The Battle of the Nile Inn¹
Along with the street on which it stood, named after Rear Admiral Nelson’s decisive naval victory over the French, off Egypt’s Mediterranean coast in 1798.
The Bear & Staff¹
A reference to the heraldic sign of Richard Nevil, Earl of Warwick (1428-71), known as the King-maker and immortalised in Shakespeare’s Henry VI Part Two. According to legend, the first earl was said to have had slew a bear and strangled it. The Bear & Staff has since become the symbol of the county of Warwickshire.
The Bedford In Chase¹
Most likely a reference to HMS Bedford, a 74-gun ‘third rate’ Royal Navy ship-of-the-line, launched in 1775. She saw extensive use over a forty year period and was eventually decommissioned in Portsmouth in 1816, being broken up the following year.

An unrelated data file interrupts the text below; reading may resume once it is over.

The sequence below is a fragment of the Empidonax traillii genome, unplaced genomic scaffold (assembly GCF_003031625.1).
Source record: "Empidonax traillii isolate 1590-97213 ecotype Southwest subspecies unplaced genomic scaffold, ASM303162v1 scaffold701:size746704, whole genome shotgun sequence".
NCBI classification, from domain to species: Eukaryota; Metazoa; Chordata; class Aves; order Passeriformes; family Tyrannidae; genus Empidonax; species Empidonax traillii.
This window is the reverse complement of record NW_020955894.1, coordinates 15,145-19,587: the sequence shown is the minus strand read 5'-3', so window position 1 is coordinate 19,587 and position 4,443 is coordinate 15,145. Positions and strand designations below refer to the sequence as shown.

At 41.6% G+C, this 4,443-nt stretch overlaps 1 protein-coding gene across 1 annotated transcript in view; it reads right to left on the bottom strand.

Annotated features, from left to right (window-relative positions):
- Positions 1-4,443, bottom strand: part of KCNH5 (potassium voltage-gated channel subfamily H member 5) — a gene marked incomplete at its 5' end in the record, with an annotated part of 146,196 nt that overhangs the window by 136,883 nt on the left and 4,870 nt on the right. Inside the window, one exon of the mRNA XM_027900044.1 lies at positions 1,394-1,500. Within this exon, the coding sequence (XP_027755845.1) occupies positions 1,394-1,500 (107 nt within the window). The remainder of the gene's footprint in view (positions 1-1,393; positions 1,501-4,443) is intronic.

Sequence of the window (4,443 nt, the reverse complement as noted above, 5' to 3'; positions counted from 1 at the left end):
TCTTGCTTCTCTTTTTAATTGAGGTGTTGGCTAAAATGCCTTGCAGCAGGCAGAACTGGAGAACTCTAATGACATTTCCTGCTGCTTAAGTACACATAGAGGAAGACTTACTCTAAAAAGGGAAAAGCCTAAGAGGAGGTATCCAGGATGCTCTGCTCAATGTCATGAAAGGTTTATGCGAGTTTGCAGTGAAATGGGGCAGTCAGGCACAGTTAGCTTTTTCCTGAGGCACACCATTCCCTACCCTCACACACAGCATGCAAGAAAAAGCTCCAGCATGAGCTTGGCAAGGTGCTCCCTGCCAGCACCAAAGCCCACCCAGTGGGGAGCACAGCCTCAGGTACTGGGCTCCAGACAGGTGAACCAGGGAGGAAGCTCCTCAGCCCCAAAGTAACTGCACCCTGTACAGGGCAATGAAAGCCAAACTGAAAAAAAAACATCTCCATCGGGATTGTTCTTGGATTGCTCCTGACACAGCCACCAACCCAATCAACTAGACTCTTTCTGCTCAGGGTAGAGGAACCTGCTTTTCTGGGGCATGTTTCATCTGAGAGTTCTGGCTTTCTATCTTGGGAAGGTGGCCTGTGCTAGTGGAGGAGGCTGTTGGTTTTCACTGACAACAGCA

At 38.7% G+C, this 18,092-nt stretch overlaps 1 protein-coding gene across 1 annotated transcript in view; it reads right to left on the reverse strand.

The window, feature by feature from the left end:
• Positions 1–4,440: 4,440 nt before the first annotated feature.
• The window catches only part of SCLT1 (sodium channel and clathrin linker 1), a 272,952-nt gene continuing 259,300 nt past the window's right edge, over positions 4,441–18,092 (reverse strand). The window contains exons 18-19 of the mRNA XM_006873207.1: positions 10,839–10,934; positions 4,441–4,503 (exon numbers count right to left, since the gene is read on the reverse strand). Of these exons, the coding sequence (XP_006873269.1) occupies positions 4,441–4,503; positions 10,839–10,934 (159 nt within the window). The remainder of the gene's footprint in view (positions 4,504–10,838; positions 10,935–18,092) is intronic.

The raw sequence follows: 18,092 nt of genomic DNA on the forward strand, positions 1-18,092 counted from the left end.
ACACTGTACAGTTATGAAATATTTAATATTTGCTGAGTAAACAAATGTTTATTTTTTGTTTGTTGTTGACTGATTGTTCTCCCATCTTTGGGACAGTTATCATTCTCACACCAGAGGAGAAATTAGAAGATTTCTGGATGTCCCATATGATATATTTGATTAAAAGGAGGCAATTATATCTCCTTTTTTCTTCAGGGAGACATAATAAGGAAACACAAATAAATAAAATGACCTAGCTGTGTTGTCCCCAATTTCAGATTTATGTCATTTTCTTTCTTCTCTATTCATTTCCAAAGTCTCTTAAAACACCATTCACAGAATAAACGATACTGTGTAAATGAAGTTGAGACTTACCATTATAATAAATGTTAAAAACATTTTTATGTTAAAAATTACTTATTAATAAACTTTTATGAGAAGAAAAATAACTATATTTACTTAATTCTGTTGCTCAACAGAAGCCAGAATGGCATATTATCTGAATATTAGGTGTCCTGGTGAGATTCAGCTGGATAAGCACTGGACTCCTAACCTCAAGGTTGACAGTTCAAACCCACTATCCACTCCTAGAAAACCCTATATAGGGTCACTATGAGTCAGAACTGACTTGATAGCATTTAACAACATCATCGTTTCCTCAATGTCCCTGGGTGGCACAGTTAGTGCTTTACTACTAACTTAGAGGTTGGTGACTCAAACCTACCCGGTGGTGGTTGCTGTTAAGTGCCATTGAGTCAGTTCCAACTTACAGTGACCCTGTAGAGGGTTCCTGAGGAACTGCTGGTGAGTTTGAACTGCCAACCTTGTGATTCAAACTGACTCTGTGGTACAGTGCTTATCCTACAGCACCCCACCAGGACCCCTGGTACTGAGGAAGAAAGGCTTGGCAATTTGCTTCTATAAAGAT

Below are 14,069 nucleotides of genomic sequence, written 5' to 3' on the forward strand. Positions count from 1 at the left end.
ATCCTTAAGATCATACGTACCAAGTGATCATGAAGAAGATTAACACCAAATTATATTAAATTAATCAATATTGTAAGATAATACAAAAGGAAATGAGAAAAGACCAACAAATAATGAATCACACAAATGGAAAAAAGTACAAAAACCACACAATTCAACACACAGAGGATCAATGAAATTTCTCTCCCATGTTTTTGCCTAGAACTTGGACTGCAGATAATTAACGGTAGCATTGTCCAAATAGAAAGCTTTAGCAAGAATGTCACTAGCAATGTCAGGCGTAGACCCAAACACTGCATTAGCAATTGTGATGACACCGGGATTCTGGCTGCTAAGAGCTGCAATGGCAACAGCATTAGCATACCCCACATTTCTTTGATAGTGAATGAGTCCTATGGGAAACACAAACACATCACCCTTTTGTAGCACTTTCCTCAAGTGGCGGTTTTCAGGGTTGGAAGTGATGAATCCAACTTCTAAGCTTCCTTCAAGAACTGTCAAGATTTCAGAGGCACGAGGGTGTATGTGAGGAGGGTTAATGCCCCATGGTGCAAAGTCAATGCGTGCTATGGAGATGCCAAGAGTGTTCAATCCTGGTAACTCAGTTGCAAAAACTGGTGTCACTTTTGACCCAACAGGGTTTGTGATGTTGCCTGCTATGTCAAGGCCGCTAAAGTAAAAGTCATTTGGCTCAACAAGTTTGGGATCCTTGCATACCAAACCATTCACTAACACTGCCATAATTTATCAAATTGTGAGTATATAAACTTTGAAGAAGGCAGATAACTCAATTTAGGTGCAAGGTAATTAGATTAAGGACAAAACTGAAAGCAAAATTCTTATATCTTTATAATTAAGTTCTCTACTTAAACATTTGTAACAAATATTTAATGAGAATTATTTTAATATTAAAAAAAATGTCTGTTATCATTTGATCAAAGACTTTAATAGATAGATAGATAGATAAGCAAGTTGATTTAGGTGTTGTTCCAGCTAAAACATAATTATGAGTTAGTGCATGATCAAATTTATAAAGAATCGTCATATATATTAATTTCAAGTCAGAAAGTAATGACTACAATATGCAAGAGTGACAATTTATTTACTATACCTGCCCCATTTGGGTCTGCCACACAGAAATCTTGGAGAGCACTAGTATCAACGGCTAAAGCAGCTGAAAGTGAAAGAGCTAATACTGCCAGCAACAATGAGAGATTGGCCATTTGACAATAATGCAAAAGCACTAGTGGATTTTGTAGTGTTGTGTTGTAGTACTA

A beehive has long been a symbol of industry and hard-working.
The Belgrave Tavern³
Most likely named after Viscount Belgrave, a subsidiary title of the Duke of Westminster. The title derived from the Cheshire village of Belgrave – near where the family’s main country seat can be found.
A series of Royal Navy vessels, named after a character in Greek mythology – a slayer of monsters. The pub was named in honour of the first HMS Bellerophon, a 74-gun third-rate ship of the line, launched in 1786. A veteran of the Battle of the Nile and Battle of Trafalgar, the ship was the venue of Napoleon’s surrender in 1815. Bellerophon ended her service as a prison ship, finally being retired in 1834 and broken up two years later.